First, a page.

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It is quite probable that there are more people in the world who have used

a Chanel perfume

than dressed in a signature piece, price obliges.

Those same people will no doubt know who

Gabrielle -or Coco- Chanel is,

the designer who has revolutionized fashion since the early 20th century with versatile 'little black dresses' and

tweed suits,

but they may not know the name of

Ernst Beaux,

the perfumer who created for the dressmaker the most iconic scent in history,


the same one that actress Marilyn Monroe used to sleep.

Because it is a fact that the creators of fragrances, however legendary they become, are less known to the general public than fashion designers.

The reason?

"You can do

a fashion show

and a spectacular 'show' comes out, but if you have to do one of perfumes, that's very difficult, huh?" explains

Olivier Polge

(Grasse, France, 1974), one of those greats. unknown' who, on the other hand, is the nose and creator of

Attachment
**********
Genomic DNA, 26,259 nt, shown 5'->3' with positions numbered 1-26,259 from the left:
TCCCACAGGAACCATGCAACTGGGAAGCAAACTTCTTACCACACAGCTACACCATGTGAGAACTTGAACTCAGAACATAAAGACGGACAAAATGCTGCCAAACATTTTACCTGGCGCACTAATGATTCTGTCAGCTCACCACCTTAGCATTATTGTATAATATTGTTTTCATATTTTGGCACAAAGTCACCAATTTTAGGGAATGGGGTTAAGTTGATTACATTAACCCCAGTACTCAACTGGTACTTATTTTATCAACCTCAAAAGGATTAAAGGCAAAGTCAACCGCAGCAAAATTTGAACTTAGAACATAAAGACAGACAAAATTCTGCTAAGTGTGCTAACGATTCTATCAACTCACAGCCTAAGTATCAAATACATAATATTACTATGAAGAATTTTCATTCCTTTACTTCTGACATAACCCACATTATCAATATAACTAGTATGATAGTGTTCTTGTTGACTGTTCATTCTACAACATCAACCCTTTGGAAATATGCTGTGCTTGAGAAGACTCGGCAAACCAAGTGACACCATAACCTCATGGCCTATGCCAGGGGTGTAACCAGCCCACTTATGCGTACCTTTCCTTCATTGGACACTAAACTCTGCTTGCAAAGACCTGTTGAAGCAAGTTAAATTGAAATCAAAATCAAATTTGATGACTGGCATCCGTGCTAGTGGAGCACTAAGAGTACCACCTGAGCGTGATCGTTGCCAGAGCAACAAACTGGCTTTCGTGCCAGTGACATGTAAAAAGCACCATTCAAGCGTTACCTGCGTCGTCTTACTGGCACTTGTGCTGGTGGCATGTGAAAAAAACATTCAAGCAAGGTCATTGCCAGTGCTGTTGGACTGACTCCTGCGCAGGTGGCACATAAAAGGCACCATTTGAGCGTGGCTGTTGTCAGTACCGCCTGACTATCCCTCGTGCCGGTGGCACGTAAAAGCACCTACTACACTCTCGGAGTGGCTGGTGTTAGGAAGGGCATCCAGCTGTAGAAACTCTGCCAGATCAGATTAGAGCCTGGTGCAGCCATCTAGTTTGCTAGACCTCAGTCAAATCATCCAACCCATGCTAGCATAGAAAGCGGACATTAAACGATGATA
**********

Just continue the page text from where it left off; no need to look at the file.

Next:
Chanel fragrances.

Despite the great challenge it entails, the house has bundled its perfumes to its head and has organized an unprecedented show,

Le Grand Numéro de Chanel,

an exhibition in Paris, detailing the universe of 'Nº5' -which fulfilled a century of life in 2021- and all the secrets and know-how behind the signature aromas.

'Savoir faire' headed since 2015 by Olivier Polge -son of the former Chanel perfumer for 37 years,

Jacques Polge-,

a fan of classical piano who was not a good pianist, as he himself admits, and who left Art History to get involved in full to the same trade that made his father succeed.

Chanel perfumes, with 'Nº5' at the top, are icons of an era.

How do you manage to create history and leave your mark with a perfume? Ha!

Because it was the first perfume by a designer.

At that time (1921), fashion and perfumes were two very different universes.

Mademoiselle Chanel was the first to realize that they could be very well connected and she thought of perfume not as a fragrance, but as a fashion accessory, because it transforms and models "as if it were a dress", as she herself defended. Today? Could such a mythical aroma be repeated? Gabrielle Chanel was able to think of ingredients that no one had used until then.

Today, in a world where everything is so connected, people have less capacity for surprise.

If an icon were created today, we would realize it a long time later.

In fact, at the time

Nº5' had a lot of impact, but then it grew, thanks to commercial campaigns, such as the first, very groundbreaking, in which Chanel herself starred.